A New York appeals court Thursday upheld a state judge’s ruling to dismiss the $20 million mortgage fraud case against President Trump’s ex-campaign manager Paul Manafort on the grounds of double jeopardy.
The Appellate Division First Department sided with Manhattan Supreme Court Justice Maxwell Wiley’s analysis that the federal charges for which Manafort had already been convicted “involved the same fraud, against the same victims, as is charged in his New York indictment,” wrote the three-judge panel.
They rejected the Manhattan District Attorney’s argument that the overlap in prosecution was warranted given that the federal and state statutes were “designed to prevent very different kinds of harm or evil.”
After Manafort, 71, was convicted and sentenced on federal financial fraud charges, Manhattan DA Cyrus Vance Jr. announced a 16-count indictment alleging, in part, that he had defrauded banks by lying to obtain mortgages on four properties.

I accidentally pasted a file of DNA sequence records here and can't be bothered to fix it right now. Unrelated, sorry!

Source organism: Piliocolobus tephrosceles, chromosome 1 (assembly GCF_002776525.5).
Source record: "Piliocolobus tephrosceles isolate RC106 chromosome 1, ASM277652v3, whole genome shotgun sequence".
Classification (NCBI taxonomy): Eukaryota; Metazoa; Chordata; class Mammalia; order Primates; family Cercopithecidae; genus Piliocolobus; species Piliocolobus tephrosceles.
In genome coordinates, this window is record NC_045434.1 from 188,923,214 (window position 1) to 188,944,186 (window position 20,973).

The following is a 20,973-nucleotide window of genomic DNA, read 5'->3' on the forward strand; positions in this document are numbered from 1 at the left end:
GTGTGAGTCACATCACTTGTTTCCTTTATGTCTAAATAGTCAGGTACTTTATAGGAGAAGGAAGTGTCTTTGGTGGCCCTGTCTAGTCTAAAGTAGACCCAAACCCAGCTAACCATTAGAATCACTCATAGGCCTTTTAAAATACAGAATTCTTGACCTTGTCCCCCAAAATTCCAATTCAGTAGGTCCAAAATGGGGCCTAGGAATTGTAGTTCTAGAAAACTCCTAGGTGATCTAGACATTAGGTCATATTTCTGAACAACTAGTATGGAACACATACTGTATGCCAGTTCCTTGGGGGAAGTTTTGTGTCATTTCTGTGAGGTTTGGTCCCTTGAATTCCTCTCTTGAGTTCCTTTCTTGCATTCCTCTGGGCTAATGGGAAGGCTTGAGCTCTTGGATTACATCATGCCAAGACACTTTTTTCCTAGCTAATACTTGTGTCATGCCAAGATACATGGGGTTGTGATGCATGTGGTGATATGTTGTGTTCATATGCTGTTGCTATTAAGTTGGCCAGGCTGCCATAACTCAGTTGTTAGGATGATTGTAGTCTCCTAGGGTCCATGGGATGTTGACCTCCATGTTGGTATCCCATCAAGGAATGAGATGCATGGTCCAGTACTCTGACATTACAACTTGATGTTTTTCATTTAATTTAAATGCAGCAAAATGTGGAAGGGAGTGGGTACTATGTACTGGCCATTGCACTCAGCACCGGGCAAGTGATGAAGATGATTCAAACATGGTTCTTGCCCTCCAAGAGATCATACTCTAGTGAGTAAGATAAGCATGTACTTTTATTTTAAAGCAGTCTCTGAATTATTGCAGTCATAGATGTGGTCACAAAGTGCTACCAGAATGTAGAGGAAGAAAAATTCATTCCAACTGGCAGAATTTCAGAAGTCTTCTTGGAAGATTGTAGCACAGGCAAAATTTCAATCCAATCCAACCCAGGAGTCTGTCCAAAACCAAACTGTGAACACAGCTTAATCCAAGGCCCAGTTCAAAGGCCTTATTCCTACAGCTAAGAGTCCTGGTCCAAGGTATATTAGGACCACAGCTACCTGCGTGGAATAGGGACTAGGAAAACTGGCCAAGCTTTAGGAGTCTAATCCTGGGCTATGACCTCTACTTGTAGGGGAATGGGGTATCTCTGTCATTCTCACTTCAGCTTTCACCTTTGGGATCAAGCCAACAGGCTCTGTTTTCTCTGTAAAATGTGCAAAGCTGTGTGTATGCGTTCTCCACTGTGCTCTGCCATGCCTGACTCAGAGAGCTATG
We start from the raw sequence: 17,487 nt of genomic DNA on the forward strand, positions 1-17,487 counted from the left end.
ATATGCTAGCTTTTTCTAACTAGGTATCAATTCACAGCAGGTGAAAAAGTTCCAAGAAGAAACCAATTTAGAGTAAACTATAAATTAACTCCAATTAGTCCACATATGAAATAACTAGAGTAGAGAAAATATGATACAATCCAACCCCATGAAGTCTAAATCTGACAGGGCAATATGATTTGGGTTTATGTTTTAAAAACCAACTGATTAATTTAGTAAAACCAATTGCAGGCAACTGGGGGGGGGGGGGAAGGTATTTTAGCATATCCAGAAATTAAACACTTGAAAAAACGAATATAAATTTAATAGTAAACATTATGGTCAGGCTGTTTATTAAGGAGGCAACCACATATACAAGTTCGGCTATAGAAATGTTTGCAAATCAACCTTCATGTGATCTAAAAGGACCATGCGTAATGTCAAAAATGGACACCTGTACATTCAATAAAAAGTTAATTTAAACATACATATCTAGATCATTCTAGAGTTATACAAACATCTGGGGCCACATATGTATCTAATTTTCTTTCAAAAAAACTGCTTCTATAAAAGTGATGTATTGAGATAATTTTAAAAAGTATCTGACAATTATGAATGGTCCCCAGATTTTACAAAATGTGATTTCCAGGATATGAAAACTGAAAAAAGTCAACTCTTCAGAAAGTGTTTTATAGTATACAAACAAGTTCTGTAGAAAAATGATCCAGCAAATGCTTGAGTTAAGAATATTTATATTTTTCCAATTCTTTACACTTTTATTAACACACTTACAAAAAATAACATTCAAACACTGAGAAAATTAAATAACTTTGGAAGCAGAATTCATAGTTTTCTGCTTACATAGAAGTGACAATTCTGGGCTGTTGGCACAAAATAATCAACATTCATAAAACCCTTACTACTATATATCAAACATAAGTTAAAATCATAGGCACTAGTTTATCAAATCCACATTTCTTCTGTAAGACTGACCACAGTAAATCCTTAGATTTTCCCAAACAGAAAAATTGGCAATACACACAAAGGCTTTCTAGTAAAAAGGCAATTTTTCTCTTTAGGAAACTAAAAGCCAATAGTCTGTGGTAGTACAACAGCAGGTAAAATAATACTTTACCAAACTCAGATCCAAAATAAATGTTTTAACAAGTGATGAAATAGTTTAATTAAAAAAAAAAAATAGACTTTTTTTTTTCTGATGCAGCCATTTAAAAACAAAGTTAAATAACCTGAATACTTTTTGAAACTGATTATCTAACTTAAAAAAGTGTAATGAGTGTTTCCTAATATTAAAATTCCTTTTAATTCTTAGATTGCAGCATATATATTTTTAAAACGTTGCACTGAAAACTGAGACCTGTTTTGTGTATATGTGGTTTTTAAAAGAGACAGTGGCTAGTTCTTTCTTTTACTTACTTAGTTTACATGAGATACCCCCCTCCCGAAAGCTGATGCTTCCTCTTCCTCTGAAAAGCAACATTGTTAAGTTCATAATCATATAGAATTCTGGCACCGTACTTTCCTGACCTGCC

Wiley dismissed the case in July 2019 prompting the Manhattan DA to appeal the decision.
Manafort’s lawyer, Todd Blanche, said his client was pleased with the decision. “This is a case that should never have been brought because the dismissed indictment is a clear violation of New York law,” he said.
Manafort could potentially receive a presidential pardon on the federal convictions — which would not apply state charges.
“We will consider our appellate options,” said DA spokesman Danny Frost.